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Being safe in the sun

Nobody wants to stay inside when the sun’s shining. So when you’re outside, using a little SunSense can protect you and your family from getting too much sun.

If you work outdoors, you may be exposed to the sun for even longer periods, so be sure to follow these sun safety tips too.

Check the UV Index daily

Before going outside, check the weather forecast for the daily UV Index. On days when the UV Index reaches 3 (moderate) or more, you need to be extra careful to protect your skin. Try to reduce your time in the sun between 11 a.m. and 3 p.m. – when the sun’s rays are at their strongest – or any time of the day when the UV Index is 3 or more. In Canada between April and September, the UV Index can be 3 or more from 11 a.m. to 3 p.m., even when it’s cloudy.

Seek shade

If your shadow is shorter than you, it’s time to find some shade. Choose to sit under a tree at the park or under an awning on a restaurant patio. If you can’t find shade, create your own. Take along an umbrella – that way you can have shade wherever you need it. If you can see the sky from your shady spot, you still need to cover up with clothing, a hat, sunglasses and sunscreen. UV rays can reach you in the shade by reflecting off surrounding surfaces.

Cover up

One of the best ways to protect yourself from the sun is to cover up.

  •  Cover up as much of your skin as you can with tightly woven or UV-protective labelled clothing. Clothes provide better protection than sunscreen.
  • Wear a hat with a wide brim that covers your head, face, ears and neck. Hats like baseball caps won’t give you enough protection. Many skin cancers happen on the face and neck. These areas need extra protection.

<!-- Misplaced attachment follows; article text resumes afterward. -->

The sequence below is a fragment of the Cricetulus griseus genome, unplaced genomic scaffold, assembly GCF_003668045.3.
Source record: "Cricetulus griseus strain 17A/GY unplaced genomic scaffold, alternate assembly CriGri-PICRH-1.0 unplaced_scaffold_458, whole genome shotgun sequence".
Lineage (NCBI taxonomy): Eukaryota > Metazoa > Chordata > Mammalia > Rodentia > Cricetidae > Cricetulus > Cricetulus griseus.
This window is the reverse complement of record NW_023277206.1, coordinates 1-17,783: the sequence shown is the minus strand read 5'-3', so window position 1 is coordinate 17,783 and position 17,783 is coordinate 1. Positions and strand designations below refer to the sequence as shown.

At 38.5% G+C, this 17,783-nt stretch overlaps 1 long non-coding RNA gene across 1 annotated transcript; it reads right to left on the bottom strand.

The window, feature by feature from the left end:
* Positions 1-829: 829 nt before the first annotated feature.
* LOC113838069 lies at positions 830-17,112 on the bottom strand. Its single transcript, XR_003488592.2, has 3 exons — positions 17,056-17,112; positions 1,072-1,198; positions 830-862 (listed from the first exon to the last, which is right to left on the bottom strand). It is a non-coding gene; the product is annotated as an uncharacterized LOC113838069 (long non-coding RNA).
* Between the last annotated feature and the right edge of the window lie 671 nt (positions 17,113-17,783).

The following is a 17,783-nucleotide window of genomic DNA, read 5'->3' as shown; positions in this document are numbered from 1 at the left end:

• Put sunscreen on your ears, chin and neck even when you’re wearing a hat.

Wear your sunglasses

Sunglasses can help prevent damage to your eyes by blocking a large percentage of UV rays. Keep your shades on and make sure your children wear them too. Sunglasses don’t have to be expensive to be effective, but make sure you choose close-fitting ones with UVA and UVB protection in a wraparound style. The label might have UV 400 or 100% UV protection on it.

Use sunscreen properly

Sunscreen absorbs UV rays and prevents them from penetrating the skin. Sunscreens are rated by the strength of their SPF. The SPF tells you the product’s ability to screen or block out the sun’s UVB rays. SPF 15 sunscreen blocks 93% of UVB rays. Sunscreen with SPF 30 blocks 97% of UVB rays.

  • Use an SPF of 30 or higher.
  • Make sure the sunscreen is labelled broad-spectrum (offers both UVA and UVB protection).
  • If you’re in the water, make sure your sunscreen is water-resistant.
How to apply sunscreen
  •  Apply a generous amount of sunscreen. Don’t forget your ears, nose, neck, any bald spots, the backs of your hands and the tops of your feet. The average adult needs about 2 or 3 tablespoons of sunscreen to cover their body and a teaspoon to cover their face and neck.

  • Put sunscreen on first, before any makeup or insect repellent. Follow the directions on the bottle to apply.
  • If you forget to put it on before going outside, it’s not too late! Put it on as soon as you can and reapply according to the directions, especially after swimming or sweating.
  • Use a lip balm with SPF and reapply when needed. Your lips need protection too.
  • Don’t forget to apply sunscreen on cloudy days and during the winter months.
  • Try different sunscreens until you find the one you like. Talk to your pharmacist if you need help in choosing a sunscreen.

Don’t use indoor tanning beds

There’s no safe way to get a tan. Tanned skin is damaged skin. Don’t use indoor tanning beds or sun lamps.

Know the signs of skin cancer

Most skin cancers can be cured if they’re caught early enough.

 

Check your skin regularly.